Time to make some changes.



Change. We all go through it whether we are ready or not. It’s programmed within us to adapt, to allow for change and to react. It can be scary, it can also be enlightening and liberating, or it can be in the form of a huge hurdle that seems almost impossible to overcome.

I have been a little quiet the past few months dealing with my own changes and most importantly, learning how to change myself to be happier and more appreciative of myself. I inadvertently stopped blogging, posting on social media and even stopped looking at myself in the mirror. I felt disgusting in my own skin, and for someone who has gone through so much health wise and changes with their body – this was the final straw for me.

After my last BB competition in July last year where I didn’t look my best because of stress catching up to me at the very last minute, making my body do some crazy things and holding a crazy amount of water and fat – I blew out. Now for those who don’t know what I mean by ‘blew out’, I ate anything and everything in sight as soon as I stepped off the stage. I still went to the gym and hit some impressive numbers with my lifts (probably the only bonus of this horrible time for me) but I was hurting so much inside and felt absolutely useless and like a disgrace. I had dieted for 20 weeks and then just threw it all away and gained so much weight I no longer recognized myself. I hated what I saw in the mirror. I hated myself for what I had become.

I was downright depressed. I had Chronic Fatigue settling in, my glandular fever was making a comeback and my Ostomy was flaring up with horrible irrigation as a result. My health both mentally and physically was appalling. I had spent just over 2 years repairing my digestive system and regaining my menstrual cycle after not having it for 6 years since falling ill, and I felt like I was the biggest failure as a result of my epic food binging.

I had every intention to compete at the Arnold Classic in March but it just was not my time, and was not for me. I could not put my body through any more drastic dieting or excessive cardio. I realise now that my heart wasn’t in it either and I wanted to compete for all the wrong reasons – Bodybuilding for me is all or nothing, and if your mind isn’t in a good place then competing is off the table. This is also why I have zero plans to compete again in the near future. I simply do not have that fire or passion that I had for my first competition prep, and until that fire ignites within me again I will not be putting myself through another arduous process.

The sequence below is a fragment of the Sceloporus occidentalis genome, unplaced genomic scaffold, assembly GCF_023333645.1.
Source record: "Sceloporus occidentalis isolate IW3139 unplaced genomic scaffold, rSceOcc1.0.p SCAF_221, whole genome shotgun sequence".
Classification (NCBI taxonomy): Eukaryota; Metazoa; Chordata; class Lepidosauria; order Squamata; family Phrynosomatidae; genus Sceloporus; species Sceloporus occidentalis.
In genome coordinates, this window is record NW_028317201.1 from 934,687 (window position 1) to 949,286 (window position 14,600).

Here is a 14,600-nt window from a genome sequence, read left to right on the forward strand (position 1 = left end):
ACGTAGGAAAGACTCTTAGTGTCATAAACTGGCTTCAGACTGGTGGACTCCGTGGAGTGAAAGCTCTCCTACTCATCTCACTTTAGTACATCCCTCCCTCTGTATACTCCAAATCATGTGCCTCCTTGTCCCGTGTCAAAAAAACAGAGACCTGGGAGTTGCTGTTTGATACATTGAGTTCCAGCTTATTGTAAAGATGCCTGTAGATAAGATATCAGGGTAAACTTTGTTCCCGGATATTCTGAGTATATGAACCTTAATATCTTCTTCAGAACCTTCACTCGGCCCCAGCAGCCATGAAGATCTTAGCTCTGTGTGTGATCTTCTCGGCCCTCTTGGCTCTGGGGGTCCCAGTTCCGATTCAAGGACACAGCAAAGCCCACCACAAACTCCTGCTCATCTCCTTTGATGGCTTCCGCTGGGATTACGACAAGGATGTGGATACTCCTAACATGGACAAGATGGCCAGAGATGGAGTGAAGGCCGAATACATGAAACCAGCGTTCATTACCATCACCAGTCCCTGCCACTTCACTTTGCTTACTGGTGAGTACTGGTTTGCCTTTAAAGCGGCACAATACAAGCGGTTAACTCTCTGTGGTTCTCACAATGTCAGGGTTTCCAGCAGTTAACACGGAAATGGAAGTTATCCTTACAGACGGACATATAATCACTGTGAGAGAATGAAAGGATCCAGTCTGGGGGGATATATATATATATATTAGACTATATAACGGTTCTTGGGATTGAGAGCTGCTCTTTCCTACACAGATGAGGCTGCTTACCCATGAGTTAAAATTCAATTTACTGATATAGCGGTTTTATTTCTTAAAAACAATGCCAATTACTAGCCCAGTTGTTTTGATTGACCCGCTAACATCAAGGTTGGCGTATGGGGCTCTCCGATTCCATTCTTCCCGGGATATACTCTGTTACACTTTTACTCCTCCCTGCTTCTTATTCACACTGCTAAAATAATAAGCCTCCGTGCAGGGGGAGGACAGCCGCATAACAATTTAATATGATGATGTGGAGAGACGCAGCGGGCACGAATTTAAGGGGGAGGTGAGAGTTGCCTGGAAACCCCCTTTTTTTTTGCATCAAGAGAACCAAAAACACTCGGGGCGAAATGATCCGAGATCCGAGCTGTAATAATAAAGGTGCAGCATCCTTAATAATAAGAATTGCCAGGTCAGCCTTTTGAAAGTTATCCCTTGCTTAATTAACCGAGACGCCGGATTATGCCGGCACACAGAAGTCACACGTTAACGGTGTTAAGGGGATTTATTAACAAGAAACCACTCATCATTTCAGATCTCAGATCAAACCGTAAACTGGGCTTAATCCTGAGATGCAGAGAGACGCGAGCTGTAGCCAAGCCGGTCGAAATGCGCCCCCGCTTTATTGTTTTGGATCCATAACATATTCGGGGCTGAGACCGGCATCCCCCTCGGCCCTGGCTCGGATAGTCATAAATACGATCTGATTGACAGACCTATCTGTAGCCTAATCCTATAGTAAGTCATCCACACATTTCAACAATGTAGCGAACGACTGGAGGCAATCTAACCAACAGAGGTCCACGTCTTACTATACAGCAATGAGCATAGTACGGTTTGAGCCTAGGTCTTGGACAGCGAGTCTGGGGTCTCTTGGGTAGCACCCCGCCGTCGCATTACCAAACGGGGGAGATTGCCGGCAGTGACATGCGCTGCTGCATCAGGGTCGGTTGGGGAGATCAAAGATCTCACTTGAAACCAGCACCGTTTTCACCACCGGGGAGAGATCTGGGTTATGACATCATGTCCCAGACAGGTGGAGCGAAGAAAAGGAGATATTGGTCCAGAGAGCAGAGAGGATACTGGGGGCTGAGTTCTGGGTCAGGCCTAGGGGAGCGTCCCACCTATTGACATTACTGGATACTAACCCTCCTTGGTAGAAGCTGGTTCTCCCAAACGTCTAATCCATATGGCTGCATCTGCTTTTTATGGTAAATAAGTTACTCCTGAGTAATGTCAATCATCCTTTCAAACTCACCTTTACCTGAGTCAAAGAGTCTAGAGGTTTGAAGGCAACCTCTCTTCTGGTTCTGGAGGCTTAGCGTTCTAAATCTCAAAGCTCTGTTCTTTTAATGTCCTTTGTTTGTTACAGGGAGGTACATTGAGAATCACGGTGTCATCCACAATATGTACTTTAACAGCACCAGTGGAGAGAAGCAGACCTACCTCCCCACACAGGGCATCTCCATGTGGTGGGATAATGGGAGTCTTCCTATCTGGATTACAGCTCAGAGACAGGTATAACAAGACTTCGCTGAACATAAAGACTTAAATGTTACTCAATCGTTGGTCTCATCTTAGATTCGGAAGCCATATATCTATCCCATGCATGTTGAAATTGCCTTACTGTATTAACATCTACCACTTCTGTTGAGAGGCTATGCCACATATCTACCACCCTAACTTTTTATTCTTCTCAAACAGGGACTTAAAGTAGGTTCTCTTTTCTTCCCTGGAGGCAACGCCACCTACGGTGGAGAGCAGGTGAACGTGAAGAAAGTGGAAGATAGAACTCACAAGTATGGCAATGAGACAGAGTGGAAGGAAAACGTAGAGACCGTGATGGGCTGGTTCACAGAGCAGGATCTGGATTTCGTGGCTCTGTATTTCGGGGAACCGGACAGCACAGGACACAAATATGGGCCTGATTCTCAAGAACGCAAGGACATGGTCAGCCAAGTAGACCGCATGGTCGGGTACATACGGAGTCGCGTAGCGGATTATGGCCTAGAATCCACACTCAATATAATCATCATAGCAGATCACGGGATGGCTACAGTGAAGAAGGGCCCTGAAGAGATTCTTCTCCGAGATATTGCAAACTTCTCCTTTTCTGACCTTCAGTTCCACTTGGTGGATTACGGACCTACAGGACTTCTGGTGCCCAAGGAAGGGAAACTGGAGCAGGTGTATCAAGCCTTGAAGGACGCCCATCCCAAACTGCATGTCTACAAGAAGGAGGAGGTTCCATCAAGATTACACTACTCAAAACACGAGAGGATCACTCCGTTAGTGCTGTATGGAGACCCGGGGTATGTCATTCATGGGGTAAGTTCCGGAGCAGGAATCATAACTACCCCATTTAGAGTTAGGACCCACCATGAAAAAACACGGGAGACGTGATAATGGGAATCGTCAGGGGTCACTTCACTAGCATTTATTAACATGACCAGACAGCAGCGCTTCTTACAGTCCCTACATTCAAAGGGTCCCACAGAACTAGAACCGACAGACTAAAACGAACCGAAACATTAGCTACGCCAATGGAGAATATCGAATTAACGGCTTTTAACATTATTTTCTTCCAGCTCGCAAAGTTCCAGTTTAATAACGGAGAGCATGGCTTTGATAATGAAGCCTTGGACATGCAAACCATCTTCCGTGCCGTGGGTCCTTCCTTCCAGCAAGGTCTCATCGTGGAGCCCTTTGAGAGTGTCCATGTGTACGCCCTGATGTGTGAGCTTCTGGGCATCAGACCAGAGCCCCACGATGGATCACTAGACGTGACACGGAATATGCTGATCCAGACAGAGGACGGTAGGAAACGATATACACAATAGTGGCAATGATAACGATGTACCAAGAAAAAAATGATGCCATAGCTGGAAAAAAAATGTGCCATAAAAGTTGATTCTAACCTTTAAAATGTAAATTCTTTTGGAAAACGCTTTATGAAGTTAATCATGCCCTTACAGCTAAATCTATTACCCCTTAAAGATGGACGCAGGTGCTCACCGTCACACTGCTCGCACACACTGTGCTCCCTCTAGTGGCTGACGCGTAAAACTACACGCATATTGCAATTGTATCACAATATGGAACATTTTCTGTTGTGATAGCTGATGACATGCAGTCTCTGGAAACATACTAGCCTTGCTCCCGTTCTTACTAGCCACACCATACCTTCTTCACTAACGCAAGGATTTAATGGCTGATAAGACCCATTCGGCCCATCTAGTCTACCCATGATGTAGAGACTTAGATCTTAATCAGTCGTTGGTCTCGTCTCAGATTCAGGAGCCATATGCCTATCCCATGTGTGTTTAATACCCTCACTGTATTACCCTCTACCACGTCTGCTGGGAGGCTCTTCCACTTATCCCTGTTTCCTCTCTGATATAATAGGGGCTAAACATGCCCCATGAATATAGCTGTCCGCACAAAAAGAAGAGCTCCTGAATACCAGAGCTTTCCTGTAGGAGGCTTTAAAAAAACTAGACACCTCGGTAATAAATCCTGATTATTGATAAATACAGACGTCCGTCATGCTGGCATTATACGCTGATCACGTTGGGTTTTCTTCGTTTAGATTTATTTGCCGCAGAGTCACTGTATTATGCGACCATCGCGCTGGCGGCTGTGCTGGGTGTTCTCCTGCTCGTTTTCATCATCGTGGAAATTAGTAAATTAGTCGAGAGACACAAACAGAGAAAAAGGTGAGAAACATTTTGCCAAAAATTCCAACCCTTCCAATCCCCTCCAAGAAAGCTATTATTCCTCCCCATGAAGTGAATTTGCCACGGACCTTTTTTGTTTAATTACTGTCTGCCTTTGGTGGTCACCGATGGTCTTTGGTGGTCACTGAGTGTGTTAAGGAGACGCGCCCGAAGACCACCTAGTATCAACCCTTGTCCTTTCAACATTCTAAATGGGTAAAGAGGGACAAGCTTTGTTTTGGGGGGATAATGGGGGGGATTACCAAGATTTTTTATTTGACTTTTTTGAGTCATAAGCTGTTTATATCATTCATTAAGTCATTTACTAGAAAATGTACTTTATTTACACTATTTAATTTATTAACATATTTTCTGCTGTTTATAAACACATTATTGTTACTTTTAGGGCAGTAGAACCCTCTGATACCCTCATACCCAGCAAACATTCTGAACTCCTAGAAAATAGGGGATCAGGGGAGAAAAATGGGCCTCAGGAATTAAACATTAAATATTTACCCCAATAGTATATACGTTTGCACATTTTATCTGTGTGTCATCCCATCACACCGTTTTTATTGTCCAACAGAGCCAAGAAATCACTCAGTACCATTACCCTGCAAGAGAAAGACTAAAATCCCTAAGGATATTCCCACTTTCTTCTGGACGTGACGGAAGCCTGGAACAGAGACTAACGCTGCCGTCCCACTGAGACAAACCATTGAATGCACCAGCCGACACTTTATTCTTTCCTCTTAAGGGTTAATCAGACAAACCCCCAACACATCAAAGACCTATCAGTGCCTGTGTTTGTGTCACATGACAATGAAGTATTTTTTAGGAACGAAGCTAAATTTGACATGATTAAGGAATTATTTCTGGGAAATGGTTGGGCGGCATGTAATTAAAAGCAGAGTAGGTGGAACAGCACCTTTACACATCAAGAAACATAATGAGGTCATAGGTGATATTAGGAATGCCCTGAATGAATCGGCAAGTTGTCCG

Fast forward to today, where I have completed changed my nutrition and training habits, and have taken responsibility for it as I now look after myself. I now follow IIFYM (If it fits your macros/flexible dieting) and track everything I eat and it has been the best thing I have done for myself in a long time. I don’t eat excessive amounts of junk food, but rather I eat more volume in my food and variety. I have the choice without feeling guilt to eat a burger and chips as long as it fits. I went from a standard ‘high repetition’ training program back to lifting heavy and working my strength back up – I am now lifting for me again. I have changed from doing all the things that didn’t really make me happy, to doing things that make me excited to wake up in the morning and to go to the gym and to no longer avoid coffee dates with friends or steering clear from a blueberry bagel. I have changed the way I see myself and the way I see food and it really is a beautiful thing. (If anybody wants help with IIFYM or training let me know – preacher over here!)

I changed my job as well in the past 2 months. I had a job that allowed me to travel and work in countries like China, Thailand and Malaysia but the hours and demanding workload meant that I had no time for my partner, friends and family or most importantly myself. I now work for the University I studied at and I am so happy there in my new role. I had to change my work mentality and understand that I will no longer see my ‘work family’ every day who I had grown very fond of over the past 3 years, and realised that it was now time for me to grow professionally in a male dominated field with most people being double my age.

In the past few years I have experienced a lot of change. Some of it good, some of it bad and some of it… I still don’t know how to feel about. I had to change my attachment to people because it became all too clear that some people no longer served me and I valued our friendship more than they did. Yes it sucked. It really did. I changed the way I saw myself and what I thought I deserved. I changed my circle and those I held dear and close. What once was large, is now small and refined – somedays I get a little upset that I no longer have a large circle but other days I am more than content with those I have around me.

In order to change, we must identify what surrounds us and what is no longer doing us justice or making us happy. Happiness and wellbeing are so damn important and I cannot stress enough the importance of being happy and healthy on the inside before you see the changes on the outside – not just the physical, but what you emit.

I’ll do my best to write more – sorry I have been MIA. Changes were happening 😉

IG: @_kaitb E: kaitland.burrows@live.com